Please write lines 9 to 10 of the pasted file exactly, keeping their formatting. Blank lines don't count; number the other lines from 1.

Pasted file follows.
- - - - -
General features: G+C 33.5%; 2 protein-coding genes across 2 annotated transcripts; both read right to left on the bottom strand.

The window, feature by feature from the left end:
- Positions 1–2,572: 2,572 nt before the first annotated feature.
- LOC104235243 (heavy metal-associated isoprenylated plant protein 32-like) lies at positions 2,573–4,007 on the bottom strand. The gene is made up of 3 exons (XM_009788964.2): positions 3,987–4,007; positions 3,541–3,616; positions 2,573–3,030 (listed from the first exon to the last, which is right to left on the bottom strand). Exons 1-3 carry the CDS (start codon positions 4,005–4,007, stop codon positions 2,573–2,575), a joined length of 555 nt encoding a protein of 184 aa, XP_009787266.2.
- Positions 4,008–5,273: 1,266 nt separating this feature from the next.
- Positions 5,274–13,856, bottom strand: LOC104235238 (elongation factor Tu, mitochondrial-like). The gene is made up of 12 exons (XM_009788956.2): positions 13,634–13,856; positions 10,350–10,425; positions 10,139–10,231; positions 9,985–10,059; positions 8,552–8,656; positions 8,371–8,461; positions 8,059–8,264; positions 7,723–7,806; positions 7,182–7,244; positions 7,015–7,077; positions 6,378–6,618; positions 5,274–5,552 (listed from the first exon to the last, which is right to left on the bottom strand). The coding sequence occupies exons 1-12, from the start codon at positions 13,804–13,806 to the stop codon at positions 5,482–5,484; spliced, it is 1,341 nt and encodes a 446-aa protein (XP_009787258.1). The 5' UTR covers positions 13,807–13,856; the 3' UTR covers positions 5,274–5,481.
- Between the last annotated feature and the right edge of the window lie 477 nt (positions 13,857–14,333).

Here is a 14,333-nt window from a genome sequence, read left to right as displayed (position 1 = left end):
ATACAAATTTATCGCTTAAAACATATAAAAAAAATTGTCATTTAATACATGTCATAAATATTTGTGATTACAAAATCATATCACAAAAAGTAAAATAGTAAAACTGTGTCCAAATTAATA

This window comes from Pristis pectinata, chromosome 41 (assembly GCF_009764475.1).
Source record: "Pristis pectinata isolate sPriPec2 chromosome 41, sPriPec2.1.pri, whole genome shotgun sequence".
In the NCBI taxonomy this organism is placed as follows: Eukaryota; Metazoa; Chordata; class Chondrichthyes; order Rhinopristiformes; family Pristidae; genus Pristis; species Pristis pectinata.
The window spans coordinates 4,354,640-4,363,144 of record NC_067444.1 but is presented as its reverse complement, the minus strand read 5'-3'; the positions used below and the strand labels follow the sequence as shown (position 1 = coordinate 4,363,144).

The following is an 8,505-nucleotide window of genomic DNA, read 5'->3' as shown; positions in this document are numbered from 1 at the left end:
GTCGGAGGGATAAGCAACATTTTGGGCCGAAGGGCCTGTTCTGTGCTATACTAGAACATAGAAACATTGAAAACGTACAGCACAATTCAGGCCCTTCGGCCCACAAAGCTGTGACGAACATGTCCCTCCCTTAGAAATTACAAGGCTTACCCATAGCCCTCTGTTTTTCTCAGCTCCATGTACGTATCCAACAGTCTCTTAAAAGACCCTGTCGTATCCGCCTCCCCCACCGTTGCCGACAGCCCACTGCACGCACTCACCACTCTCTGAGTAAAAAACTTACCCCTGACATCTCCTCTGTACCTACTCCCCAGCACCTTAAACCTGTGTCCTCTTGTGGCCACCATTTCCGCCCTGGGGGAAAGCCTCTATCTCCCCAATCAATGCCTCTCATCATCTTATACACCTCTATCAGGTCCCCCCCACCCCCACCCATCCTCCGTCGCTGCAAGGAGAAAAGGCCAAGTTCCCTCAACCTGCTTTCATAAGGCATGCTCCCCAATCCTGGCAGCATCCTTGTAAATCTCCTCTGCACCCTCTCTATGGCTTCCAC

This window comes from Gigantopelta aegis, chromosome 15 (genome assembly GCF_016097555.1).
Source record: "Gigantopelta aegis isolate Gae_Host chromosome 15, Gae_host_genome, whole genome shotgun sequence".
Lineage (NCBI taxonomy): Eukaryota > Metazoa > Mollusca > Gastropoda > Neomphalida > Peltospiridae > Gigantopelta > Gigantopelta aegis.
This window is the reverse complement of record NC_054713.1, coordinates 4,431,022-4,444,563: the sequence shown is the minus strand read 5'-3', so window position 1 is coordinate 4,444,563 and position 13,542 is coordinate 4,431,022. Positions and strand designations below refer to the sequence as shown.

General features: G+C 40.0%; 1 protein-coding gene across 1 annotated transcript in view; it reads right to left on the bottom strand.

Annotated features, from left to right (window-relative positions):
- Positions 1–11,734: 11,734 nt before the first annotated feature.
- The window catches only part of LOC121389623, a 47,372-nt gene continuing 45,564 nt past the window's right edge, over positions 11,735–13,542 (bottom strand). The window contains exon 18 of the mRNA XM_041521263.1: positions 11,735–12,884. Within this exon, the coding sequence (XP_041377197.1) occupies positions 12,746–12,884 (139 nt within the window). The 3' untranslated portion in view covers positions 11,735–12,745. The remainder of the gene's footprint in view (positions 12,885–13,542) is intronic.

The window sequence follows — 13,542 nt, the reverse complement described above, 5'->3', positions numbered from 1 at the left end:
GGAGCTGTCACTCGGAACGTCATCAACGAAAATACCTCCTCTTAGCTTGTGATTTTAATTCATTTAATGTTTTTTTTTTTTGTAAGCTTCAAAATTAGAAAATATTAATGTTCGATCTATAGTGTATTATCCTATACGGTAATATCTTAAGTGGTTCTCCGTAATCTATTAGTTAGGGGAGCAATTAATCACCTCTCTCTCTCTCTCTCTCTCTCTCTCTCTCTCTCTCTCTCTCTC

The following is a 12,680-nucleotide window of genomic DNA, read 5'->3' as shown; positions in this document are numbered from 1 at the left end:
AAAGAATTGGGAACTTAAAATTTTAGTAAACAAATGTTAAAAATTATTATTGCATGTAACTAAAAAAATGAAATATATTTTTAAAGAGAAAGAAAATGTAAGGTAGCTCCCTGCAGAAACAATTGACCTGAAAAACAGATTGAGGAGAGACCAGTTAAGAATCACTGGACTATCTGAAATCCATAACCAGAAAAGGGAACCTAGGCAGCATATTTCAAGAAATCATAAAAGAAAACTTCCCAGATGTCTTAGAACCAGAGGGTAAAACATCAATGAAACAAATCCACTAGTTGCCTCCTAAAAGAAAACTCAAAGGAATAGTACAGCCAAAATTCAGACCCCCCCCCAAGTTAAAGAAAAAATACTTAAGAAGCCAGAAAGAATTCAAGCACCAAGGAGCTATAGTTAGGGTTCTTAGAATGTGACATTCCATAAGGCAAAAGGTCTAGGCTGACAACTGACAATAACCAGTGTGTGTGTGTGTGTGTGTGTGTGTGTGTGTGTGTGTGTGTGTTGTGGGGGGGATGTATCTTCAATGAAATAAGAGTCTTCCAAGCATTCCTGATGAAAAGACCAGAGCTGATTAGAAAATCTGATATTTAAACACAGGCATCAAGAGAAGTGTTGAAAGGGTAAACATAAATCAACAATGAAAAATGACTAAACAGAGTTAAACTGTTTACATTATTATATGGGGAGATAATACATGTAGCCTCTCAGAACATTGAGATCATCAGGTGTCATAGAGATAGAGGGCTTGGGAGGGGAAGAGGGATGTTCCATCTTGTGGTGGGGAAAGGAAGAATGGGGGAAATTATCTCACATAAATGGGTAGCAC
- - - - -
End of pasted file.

ATACAAATTTATCGCTTAAAACATATAAAAAAAATTGTCATTTAATACATGTCATAAATATTTGTGATTACAAAATCATATCACAAAAAGTAAAATAGTAAAACTGTGTCCAAATTAATA

This window comes from Pristis pectinata, chromosome 41 (assembly GCF_009764475.1).